Celebrating Life on El Dia de Los Muertos


Every year, I tell myself that ‘this is the year I’m going to make an altar’ to celebrate my departed loved ones for Dia de Los Muertos!  Have I done it yet?  No.  But I will say that, this holiday, more than any other, has helped me to realize that death is a natural part of life and, by embracing it, I have been able to think of my departed familia, friends, colleagues, and fam friends with a smile on my face celebrating what their life was and what they meant to me versus the scarier Halloween version of death, violence and monsters.

Now when I see these Dia de Los Muertos symbols, I am comforted instead of being scared…here is a small explanation what the event is all about…it’s a great tradition!

Dia de Los Muertos is celebrated throughout Mexico and increasingly, in the US, and around the world in other cultures. The holiday focuses on gatherings of family and friends to pray for and remember friends and family members who have died.

The celebration takes place between October, 31, November 1, and November 2, in connection with the Christian tradition of All Hallows Eve, All Saints Day, and All Souls day.

Traditions connected with the holiday include building private altars which include:

Ofrendas:  Here’s a great example of my friend Eddie’s altar to Hip Hop:


Calaveritas de Azucar/Sugar Skulls:   These are ‘calaveras’ made out of sugar, some of them have the loved one’s name on them.  You can find them around this time of the year at festivals and tiendas mexicanas.    Pan de Muerto is also very popular and, many times, you’ll find pan de muerto in shapes of bones, etc.


La Calaca refers to the skeleton that is associated with La Muerte…you’ll find it mentioned especially in the Calaveritas de Poesia/Poetry.

La calaca

Marigolds – the official flowers of Dia de Los Muertos celebrations, flowers that celebrate the lives of the departed.  Dating back to Aztec times, it was believed that the scent of the flowers would help lead the dead back to their loved ones here on earth for the day.

601785_10151802507924107_78585815_n 401px-Cempasuchil

Masks are positive symbols which celebrate both death and rebirth!  Masks also serve to help one overcome the fear of death and love it that folks bring life to these masks and calaveras!  Here is shot of some of my fam at our Dia de Los Muertos/Halloween party last week!



Calaveritas de Poesia/Poems about the departed — some of these are downright hilarious and, here’s one from my colega El Poeta de La Bahia – gracias por contribuir esta calavera Francisco:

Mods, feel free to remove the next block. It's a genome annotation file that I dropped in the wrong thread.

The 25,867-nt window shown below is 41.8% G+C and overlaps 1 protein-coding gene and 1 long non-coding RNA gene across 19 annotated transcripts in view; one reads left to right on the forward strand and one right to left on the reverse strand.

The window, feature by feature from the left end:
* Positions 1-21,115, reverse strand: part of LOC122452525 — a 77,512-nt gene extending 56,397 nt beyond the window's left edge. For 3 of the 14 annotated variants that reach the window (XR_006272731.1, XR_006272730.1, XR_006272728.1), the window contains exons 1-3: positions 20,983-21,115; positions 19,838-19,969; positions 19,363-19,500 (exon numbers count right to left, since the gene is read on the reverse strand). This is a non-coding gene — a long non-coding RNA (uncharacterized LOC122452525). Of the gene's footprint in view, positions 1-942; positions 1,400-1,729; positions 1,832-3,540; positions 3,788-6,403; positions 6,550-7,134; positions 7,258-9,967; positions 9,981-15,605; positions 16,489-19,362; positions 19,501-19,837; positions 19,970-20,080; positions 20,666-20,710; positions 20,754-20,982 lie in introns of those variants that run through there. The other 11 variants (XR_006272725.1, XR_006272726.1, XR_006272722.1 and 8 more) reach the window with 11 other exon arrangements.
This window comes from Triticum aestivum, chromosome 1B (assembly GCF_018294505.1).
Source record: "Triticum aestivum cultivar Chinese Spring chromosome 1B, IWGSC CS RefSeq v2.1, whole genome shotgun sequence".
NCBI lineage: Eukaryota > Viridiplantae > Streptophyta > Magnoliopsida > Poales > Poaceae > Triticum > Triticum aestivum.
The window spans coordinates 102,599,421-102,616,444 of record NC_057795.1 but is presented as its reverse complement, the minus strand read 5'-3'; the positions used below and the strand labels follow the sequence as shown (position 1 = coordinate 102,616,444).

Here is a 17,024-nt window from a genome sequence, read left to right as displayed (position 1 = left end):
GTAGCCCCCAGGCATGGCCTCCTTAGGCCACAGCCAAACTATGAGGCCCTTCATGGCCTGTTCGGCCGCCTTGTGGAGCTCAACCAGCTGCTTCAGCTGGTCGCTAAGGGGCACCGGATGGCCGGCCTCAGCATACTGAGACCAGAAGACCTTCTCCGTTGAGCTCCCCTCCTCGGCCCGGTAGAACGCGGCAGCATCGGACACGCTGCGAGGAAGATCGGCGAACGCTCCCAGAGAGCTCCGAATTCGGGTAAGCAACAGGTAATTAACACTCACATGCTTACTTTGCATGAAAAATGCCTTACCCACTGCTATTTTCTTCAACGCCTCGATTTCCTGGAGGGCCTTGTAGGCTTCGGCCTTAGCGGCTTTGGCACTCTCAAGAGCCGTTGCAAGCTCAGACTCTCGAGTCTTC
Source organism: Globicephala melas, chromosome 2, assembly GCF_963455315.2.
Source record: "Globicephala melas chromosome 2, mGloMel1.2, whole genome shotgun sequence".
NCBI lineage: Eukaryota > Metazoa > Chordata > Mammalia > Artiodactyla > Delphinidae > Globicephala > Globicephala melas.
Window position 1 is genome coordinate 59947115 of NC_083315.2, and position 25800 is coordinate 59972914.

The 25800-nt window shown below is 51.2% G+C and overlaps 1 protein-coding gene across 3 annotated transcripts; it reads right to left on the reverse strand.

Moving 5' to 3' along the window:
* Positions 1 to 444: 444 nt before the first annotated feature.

Dicen que enamorarse mata…Yo me enamore de la calaca y hoy de su tumba no me saca!

(Translation:  It’s said that ‘love kills’…I fell in love with the ‘calaca’ and now I’m stuck in its tomb)


Folks usually display the favorite foods, beverages, and possessions of the departed to celebrate their lives.  Altars are located in private homes, and some folks go straight to the cemetery, leave food at the graveside for their departed ones and they’ll straight-up picnic right there at the grave with music and everything.



Feliz Dia de Los Muertos…remembering so many who are with us in spirit:  Mama Lupita, Grepi, Gma Hogan, Tios Mundo, Pascual, Willie, Al, Jesse, Ralph, Louie R, Prudencio;  Tias Adela, Jenny, Vera, Bea, Alvina, Sylvia Rosa:  Cousins Robert, Joe, Freddy, Jennifer T, Martin P, Markie, Joey E; Famfriends, Josefina, Frank G, Rosa, Gabe Sr, Socorro, Gabe Jr., Ralphie, Ralph L, Felipe, Ed S, Joey N, David N, Elvia, Emilia;  Godparents Susan, George, Marty, Mary, John, Marina.  Send love to your departed ones today and everyday…


2 thoughts on “Celebrating Life on El Dia de Los Muertos

  1. I am a Xicana educator and freelance journalist who has been working on a Día de los Muertos curriculum with middle school kids for the past three years. Your casual writing style reminds me of that of Xicana writer Sandra Cisneros. I like how you go through the different elements of the Día de los Muertos traditions such as the ofrendas, the calaverita poems and the significance of the marigold flower. I really appreciate how you explain that the Día de los Muertos tradition is also a celebration of life, not just death. I would be curious to see you tackle the different elements that the ofrenda consists of and what they each represent in future Día de los Muertos entries. One tool that I use, that I would recommend is the bilingual children’s rhyming book Rosita y Conchita that talks about the traditions and covers the elements of the ofrenda.

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